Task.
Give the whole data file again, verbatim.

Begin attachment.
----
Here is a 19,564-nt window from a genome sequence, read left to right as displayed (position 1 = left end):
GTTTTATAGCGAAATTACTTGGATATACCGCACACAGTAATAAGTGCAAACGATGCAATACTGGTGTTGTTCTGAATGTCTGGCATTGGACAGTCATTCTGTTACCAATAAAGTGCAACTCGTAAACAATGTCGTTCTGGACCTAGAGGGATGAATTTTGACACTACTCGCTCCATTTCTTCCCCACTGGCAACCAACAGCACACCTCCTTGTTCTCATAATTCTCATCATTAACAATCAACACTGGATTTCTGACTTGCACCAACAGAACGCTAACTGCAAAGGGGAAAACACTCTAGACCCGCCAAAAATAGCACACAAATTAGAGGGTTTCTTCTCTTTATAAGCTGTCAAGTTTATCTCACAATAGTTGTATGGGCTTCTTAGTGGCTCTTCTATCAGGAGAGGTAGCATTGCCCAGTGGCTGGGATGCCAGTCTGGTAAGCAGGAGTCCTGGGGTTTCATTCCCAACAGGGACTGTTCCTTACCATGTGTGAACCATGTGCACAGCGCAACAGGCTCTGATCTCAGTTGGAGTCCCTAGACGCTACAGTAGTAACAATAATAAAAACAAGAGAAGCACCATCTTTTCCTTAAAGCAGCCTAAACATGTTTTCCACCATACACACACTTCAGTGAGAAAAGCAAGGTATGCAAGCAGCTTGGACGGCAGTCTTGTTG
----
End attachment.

Here is a 19,564-nt window from a genome sequence, read left to right as displayed (position 1 = left end):
GTTTTATAGCGAAATTACTTGGATATACCGCACACAGTAATAAGTGCAAACGATGCAATACTGGTGTTGTTCTGAATGTCTGGCATTGGACAGTCATTCTGTTACCAATAAAGTGCAACTCGTAAACAATGTCGTTCTGGACCTAGAGGGATGAATTTTGACACTACTCGCTCCATTTCTTCCCCACTGGCAACCAACAGCACACCTCCTTGTTCTCATAATTCTCATCATTAACAATCAACACTGGATTTCTGACTTGCACCAACAGAACGCTAACTGCAAAGGGGAAAACACTCTAGACCCGCCAAAAATAGCACACAAATTAGAGGGTTTCTTCTCTTTATAAGCTGTCAAGTTTATCTCACAATAGTTGTATGGGCTTCTTAGTGGCTCTTCTATCAGGAGAGGTAGCATTGCCCAGTGGCTGGGATGCCAGTCTGGTAAGCAGGAGTCCTGGGGTTTCATTCCCAACAGGGACTGTTCCTTACCATGTGTGAACCATGTGCACAGCGCAACAGGCTCTGATCTCAGTTGGAGTCCCTAGACGCTACAGTAGTAACAATAATAAAAACAAGAGAAGCACCATCTTTTCCTTAAAGCAGCCTAAACATGTTTTCCACCATACACACACTTCAGTGAGAAAAGCAAGGTATGCAAGCAGCTTGGACGGCAGTCTTGTTG